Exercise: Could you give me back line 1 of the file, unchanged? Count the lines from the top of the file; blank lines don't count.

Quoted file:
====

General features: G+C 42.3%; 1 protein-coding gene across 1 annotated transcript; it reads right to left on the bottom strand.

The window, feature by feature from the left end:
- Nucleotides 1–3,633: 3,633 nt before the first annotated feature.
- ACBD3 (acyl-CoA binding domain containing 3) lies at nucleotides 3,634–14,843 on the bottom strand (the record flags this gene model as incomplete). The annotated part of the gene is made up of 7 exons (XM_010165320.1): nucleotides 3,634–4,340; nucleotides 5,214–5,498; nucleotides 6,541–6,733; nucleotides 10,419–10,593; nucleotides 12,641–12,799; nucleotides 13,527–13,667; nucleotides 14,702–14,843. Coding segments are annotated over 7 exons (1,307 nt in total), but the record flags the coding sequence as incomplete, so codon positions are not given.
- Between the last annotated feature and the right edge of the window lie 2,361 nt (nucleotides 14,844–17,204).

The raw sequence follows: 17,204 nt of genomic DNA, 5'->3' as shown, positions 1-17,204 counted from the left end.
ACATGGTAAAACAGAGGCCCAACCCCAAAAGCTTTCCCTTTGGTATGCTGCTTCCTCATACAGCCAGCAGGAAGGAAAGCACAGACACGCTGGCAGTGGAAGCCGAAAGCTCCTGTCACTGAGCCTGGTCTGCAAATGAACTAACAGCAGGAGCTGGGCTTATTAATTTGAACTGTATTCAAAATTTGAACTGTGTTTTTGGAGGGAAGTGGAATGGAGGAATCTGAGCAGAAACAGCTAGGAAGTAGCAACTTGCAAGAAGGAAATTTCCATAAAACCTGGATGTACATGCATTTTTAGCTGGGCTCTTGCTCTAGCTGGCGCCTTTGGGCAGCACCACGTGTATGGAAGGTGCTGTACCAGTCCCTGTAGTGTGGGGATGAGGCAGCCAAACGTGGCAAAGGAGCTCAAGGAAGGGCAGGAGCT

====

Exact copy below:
General features: G+C 42.3%; 1 protein-coding gene across 1 annotated transcript; it reads right to left on the bottom strand.